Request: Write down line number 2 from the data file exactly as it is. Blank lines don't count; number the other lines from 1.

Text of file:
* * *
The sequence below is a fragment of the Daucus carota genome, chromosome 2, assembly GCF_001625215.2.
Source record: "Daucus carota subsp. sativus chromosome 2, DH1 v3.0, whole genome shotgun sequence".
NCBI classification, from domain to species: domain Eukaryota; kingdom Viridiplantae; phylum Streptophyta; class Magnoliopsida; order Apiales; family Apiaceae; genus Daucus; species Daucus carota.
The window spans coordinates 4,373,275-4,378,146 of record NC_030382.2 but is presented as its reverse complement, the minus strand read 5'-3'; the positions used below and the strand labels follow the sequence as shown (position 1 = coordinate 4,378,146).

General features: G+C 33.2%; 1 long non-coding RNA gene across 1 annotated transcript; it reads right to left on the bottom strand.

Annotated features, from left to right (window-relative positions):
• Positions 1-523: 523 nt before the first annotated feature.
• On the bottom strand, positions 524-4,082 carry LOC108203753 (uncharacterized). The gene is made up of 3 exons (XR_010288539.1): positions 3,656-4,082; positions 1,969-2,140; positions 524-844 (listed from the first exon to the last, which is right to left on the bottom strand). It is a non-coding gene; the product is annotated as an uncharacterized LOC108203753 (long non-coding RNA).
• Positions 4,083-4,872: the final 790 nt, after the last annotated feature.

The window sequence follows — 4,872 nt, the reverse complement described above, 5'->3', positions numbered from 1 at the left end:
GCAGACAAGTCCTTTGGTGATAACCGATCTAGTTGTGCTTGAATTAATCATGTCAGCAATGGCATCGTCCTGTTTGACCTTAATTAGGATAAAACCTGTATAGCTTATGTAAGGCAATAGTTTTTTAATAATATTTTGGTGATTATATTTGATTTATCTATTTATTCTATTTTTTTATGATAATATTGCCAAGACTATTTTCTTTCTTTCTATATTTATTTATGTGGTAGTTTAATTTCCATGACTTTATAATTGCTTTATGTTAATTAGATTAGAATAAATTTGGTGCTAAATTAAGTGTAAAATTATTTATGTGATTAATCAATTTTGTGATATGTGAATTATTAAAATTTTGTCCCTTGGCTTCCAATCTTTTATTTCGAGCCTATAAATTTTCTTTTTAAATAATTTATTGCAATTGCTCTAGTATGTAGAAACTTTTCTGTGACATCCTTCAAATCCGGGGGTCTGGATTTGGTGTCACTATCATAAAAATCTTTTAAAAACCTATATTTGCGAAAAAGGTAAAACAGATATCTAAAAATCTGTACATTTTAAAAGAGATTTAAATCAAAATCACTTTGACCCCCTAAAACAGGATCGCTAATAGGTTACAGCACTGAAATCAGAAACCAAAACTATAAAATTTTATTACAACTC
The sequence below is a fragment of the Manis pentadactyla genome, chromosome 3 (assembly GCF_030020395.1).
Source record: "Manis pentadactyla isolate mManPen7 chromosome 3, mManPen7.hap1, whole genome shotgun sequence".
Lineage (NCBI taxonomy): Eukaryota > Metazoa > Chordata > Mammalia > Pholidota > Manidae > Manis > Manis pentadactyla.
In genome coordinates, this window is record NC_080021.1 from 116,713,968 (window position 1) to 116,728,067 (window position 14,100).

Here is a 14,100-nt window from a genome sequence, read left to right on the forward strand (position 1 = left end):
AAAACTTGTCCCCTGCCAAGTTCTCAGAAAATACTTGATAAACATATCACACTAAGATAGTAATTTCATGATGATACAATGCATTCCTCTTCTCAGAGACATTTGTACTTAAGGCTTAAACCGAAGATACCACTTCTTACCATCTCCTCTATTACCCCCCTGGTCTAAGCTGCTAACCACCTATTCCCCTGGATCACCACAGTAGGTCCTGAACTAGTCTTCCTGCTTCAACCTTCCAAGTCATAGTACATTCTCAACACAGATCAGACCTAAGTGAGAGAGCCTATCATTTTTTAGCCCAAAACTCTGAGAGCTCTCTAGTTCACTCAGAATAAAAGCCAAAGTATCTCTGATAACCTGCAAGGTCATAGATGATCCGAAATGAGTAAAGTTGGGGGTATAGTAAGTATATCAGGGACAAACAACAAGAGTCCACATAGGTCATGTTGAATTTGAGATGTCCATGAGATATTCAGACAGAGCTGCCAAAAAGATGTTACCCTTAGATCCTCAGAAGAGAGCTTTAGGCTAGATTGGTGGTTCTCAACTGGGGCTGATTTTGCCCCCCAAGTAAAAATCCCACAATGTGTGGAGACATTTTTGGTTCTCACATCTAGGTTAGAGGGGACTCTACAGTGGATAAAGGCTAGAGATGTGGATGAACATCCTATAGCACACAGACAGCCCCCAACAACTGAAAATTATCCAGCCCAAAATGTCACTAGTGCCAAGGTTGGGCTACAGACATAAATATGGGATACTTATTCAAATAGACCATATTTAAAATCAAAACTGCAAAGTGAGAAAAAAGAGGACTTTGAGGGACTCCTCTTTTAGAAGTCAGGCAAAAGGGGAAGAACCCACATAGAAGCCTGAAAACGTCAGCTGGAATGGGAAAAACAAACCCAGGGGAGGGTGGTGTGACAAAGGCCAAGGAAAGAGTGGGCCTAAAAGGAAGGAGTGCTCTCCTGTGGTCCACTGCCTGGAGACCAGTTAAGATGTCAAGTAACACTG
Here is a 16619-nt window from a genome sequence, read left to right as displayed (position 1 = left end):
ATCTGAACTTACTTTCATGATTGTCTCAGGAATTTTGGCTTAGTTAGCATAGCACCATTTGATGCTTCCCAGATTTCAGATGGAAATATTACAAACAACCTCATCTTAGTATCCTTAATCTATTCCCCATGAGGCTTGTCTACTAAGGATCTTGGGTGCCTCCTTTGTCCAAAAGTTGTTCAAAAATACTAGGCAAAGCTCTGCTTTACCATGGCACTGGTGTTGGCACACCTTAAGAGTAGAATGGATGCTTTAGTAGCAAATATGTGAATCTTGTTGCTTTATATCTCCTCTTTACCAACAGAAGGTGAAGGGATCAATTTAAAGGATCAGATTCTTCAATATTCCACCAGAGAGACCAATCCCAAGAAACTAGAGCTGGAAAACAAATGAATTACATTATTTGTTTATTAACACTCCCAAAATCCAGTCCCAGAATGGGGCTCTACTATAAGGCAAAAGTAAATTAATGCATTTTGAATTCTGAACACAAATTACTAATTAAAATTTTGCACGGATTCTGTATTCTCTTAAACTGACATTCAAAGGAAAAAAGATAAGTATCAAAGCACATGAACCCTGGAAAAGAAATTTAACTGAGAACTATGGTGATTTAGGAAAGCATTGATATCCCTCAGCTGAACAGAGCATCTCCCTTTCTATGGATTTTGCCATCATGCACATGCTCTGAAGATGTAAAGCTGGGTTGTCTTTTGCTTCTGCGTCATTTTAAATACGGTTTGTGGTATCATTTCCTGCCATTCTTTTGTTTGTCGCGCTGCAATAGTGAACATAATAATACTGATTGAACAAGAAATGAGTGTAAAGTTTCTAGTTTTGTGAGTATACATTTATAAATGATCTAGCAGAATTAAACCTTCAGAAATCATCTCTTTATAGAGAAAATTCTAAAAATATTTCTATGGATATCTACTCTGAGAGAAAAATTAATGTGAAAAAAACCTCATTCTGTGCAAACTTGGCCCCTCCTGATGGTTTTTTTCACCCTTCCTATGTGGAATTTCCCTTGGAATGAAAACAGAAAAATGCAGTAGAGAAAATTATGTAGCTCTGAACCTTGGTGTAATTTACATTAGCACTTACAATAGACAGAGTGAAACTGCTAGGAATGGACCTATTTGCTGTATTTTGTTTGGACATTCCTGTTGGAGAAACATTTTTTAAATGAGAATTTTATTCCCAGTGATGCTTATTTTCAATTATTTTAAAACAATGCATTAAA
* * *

Source record: "Daucus carota subsp. sativus chromosome 2, DH1 v3.0, whole genome shotgun sequence".